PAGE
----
California 83, No. 11 Oregon 63: Jabari Bird scored 24 points to lead the way offensively as Cal moved to 15-0 at Haas Pavilion this season. Oregon simply did not have any answers for the Golden Bears, who shot nearly 56 percent from the field and racked up 27 second-chance points and 46 points in the paint. As a result the top seven teams in the Pac-12 are separated by a total of two games. So how does Cal go about ensuring that they don’t have to sweat out Selection Sunday? By doing something that’s proven to be far easier said than done for them this season.

Temple 63, UConn 58: With six minutes remaining UConn held a 12-point lead and appeared poised to pick up a win in Philadelphia. Things didn’t play out that way however, as Temple closed the game on a 21-4 run to pick up a much-needed win for their NCAA tournament hopes and move to 9-3 in the American. Quenton DeCosey scored 23 points and Daniel Dingle 15 for the Owls, who are now 6-0 on the season against the other top teams in the American (UConn, Cincinnati, SMU and Tulsa).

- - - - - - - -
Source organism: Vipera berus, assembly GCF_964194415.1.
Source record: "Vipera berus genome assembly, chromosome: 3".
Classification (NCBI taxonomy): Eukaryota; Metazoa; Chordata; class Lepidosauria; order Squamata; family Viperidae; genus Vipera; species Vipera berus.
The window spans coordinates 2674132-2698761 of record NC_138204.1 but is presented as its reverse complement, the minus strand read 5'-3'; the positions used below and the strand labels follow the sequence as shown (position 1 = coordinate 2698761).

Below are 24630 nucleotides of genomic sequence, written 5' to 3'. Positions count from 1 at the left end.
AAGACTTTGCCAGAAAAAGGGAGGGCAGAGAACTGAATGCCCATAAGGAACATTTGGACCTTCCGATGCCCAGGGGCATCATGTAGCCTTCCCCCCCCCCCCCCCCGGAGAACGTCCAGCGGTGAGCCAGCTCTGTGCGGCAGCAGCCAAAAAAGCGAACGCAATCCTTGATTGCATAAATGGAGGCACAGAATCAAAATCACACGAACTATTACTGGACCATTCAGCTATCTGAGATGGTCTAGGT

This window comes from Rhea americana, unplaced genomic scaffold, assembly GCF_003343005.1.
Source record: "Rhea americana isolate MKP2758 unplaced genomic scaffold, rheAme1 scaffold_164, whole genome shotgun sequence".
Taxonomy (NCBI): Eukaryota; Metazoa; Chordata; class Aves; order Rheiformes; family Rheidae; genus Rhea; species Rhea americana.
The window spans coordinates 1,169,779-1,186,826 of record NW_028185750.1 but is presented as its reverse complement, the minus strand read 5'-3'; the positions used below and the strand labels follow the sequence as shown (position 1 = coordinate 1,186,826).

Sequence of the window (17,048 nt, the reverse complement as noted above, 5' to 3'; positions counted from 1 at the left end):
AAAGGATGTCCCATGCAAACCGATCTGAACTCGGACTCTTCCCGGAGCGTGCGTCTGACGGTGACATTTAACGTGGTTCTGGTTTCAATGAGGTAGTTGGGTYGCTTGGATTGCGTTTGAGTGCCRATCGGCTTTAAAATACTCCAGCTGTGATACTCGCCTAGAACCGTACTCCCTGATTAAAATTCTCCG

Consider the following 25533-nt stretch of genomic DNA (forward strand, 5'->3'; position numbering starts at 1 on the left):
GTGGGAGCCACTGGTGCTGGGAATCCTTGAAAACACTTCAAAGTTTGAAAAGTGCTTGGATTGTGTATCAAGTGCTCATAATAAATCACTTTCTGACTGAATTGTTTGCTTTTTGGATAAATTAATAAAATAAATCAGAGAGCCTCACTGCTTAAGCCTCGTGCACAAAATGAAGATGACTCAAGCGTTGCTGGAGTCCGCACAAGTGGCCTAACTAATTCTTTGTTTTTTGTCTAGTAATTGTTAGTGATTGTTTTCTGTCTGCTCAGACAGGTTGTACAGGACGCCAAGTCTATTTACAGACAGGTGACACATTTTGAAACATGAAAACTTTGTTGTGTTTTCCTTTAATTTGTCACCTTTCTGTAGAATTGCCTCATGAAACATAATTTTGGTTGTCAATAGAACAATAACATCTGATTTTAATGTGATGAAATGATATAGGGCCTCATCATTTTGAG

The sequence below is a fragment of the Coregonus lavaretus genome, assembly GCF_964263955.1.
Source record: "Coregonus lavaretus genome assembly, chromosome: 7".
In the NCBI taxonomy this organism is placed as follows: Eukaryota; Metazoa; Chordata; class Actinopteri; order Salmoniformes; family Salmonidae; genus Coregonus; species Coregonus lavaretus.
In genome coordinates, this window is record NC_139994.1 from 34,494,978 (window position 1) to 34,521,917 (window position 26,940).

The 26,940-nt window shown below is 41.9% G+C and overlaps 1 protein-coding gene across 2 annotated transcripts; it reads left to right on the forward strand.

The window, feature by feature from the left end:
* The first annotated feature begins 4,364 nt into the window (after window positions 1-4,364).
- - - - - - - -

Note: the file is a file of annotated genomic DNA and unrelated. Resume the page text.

Syracuse 85, Florida State 72: The Orange opened the second half on a 13-1 run, grabbing control of a key game between teams looking to add quality wins to their NCAA tournament résumés. Michael Gbinije scored 22 points and grabbed eight rebounds, and Malachi Richardson added 17, six board, five assists and three steals for the Orange. Devon Bookert led four Seminoles in double figures with 15 points, but FSU shot just 8-for-26 from three against the Syracuse zone.

STARRED

Rokas Gustys, Hofstra: Gustys racked up 25 points and 15 rebounds in Hofstra’s 86-80 win at William & Mary.

Matt Harris, UMass-Lowell: Harris scored 33 points, shooting 10-for-15 from the field, in the RiverHawks’ 108-95 overtime win at Maine.

Jabari Bird, California: Bird scored 24 points, shooting 9-for-14 from the field, in the Golden Bears’ blowout win over No. 11 Oregon.

Nick Emery, BYU: Emery scored 37 points in the Cougars’ 114-89 win at San Francisco, shooting 10-for-12 from three.

STRUGGLED

Chattanooga: The Mocs committed 26 turnovers in their 67-61 loss at Western Carolina.